The Federal Government says the deregulation of the downstream oil sector is aimed at allowing market forces to determine the prices of petroleum products. “It has become expedient for the Ministry of Petroleum to explain misconceptions around the issue of petroleum products deregulation’’, Minister of State for Petroleum Resources Timipre Sylva notes. According to him, it is unrealistic to continue to subsidise petrol as it has no economic value.
“More so, when the subsidy was benefiting in large part the rich rather than the poor and ordinary Nigerians. “Deregulation means that the government will no longer continue to be the main supplier of petroleum products, but will encourage private sector to take over the role of supplying the products,’’ he explains.
However, the development has generated mixed reactions, especially from the labour that suspects the policy might be an attempt to impoverish Nigerians who are faced with the challenges of COVID-19 pandemic. “We are surprised that at a time other countries across the world are giving palliatives to their citizens to cushion the effect of COVID-19, Nigerians are asked to pay more for petrol and electricity,’’ Nigerian Labour Congress President Ayuba Wabba, alleges. Observers note that Nigeria is the 13th largest crude oil producer in the world with an average daily crude oil output of about two million barrels per day.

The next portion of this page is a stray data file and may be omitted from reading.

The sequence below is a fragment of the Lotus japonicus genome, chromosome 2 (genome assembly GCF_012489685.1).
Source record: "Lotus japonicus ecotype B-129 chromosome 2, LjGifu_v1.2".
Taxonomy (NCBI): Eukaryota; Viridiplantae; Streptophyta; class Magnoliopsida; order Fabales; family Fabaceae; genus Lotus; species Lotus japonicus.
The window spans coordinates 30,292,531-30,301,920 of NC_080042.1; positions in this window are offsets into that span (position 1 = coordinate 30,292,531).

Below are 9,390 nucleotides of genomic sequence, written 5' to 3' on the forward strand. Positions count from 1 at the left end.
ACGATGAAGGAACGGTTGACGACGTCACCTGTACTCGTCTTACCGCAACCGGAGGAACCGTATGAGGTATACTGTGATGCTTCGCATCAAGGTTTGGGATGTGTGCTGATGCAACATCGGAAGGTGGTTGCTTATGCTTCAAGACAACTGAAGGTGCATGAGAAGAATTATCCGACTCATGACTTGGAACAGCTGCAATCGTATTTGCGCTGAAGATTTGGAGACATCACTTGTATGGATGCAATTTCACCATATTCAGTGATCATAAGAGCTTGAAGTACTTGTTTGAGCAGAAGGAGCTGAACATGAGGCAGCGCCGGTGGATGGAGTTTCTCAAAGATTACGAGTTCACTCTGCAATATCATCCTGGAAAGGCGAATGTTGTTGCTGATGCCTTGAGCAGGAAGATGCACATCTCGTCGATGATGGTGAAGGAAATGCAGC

According to them, it is expected that with such output, the downstream oil sector will be full of significant investments and activities that is not the case. They express concern that the sector is faced with numerous challenges such as inappropriate product pricing, bridging product supply, insecurity, irregular gas supply, pipeline vandalism, inadequate pipeline infrastructure, a non-functional/under-functioning refineries, among others. They have, on many occasions, solicit a deregulated downstream oil sector to enable the sector attract the much-needed investments that can turn around the economy. But over the years, various administrations have adopted measures to tackle the challenges of the sector to ensure that all Nigerians benefit from it. One of the measures is the introduction of subsidy for petroleum products, especially for petrol, which experts argue has caused more harm to the economy. With this sentiment, Sylva announced full deregulation of the downstream sector in March to play an active role in the economic development in the country. He stated that the government would continue to monitor developments in the global market to determine the petrol pump price and would ensure that marketers did not exploit Nigerians. This was applauded by operators in the sector who advised the government to support the deregulation policy with legal and constitutional backing.
Mr Bank-Anthony Okoroafor, Former Chairman of Petroleum Technology Association of Nigeria (PETAN), commends this development. According to him, the government needs to sign the Petroleum Industry Bill (PIB) into law to get the desired development in the oil and gas sector. He observes that the problems around the deregulation of the downstream oil sector could be handled if there was a policy on ground directing what the sector was doing.